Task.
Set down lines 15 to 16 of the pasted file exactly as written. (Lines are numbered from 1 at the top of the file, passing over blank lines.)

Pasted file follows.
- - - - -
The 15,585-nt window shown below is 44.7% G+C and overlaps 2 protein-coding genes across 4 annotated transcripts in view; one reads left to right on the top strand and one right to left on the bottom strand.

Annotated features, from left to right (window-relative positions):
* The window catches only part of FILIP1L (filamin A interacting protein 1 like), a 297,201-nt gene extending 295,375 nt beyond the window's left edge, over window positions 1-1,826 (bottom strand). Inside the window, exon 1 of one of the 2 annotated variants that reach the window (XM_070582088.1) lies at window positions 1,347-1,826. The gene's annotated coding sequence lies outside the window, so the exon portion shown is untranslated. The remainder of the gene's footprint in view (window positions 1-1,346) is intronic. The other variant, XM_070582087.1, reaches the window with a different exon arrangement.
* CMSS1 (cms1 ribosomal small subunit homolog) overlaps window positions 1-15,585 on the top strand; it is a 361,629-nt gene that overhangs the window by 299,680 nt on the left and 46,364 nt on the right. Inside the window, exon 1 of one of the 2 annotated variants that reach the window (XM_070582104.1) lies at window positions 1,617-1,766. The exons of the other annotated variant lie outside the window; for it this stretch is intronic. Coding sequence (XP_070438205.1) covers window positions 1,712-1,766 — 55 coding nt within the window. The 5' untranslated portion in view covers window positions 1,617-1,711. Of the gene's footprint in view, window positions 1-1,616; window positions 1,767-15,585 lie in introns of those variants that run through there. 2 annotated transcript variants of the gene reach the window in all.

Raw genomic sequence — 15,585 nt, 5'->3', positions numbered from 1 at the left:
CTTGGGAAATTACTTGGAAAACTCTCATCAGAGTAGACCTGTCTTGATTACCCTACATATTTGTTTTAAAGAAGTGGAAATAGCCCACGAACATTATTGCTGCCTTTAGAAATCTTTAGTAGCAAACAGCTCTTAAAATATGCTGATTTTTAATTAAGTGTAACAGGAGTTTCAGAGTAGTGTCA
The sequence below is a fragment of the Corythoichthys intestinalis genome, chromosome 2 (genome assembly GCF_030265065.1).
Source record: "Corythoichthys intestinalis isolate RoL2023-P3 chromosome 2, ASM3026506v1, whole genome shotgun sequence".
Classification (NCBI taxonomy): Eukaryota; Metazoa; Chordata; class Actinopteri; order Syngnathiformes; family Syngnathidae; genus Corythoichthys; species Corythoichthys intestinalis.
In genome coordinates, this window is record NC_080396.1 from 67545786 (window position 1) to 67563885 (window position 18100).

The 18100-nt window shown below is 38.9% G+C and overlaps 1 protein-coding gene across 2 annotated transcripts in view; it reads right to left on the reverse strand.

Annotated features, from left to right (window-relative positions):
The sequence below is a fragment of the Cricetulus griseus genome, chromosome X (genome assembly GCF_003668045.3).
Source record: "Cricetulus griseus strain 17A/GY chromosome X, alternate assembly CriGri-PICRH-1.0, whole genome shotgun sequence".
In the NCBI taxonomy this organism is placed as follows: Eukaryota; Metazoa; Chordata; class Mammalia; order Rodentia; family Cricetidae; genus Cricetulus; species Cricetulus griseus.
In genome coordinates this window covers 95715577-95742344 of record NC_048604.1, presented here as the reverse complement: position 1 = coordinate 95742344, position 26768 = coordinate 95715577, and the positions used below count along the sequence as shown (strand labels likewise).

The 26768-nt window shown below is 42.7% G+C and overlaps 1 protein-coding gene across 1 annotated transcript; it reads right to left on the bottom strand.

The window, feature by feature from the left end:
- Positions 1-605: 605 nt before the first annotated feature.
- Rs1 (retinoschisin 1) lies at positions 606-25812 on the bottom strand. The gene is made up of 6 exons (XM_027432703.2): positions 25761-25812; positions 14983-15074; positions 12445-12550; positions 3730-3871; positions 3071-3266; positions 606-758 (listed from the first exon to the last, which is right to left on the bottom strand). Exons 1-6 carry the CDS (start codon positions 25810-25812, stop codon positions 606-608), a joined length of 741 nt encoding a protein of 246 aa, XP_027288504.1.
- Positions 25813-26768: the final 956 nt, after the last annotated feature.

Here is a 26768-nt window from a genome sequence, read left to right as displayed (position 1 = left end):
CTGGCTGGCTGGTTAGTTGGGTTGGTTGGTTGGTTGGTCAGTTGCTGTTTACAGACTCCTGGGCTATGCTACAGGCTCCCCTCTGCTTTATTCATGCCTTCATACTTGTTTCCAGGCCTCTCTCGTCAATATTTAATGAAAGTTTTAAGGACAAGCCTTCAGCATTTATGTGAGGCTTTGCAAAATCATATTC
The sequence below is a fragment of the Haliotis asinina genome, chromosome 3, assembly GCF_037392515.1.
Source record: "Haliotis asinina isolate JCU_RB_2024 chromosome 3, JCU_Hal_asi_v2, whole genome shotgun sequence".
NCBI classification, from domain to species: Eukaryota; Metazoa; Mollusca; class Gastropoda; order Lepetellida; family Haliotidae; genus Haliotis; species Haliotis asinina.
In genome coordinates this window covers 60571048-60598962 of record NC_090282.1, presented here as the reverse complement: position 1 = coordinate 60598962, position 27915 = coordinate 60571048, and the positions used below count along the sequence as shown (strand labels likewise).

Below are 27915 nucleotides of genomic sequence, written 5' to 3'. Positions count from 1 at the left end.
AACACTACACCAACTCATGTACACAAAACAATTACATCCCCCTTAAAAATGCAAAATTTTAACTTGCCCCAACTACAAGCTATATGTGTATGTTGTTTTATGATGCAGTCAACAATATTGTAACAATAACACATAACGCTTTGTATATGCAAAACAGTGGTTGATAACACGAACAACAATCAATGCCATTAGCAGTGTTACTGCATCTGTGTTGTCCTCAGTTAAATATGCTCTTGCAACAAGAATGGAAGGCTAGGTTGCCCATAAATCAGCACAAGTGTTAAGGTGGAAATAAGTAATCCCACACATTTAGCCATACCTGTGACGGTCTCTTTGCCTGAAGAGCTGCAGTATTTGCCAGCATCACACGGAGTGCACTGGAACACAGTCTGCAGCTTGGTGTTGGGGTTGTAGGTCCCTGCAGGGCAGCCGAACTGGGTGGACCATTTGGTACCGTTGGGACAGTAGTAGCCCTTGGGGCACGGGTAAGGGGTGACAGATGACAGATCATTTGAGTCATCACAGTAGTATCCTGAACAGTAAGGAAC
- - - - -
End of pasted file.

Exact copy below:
In the NCBI taxonomy this organism is placed as follows: Eukaryota; Metazoa; Chordata; class Mammalia; order Rodentia; family Cricetidae; genus Cricetulus; species Cricetulus griseus.
In genome coordinates this window covers 95715577-95742344 of record NC_048604.1, presented here as the reverse complement: position 1 = coordinate 95742344, position 26768 = coordinate 95715577, and the positions used below count along the sequence as shown (strand labels likewise).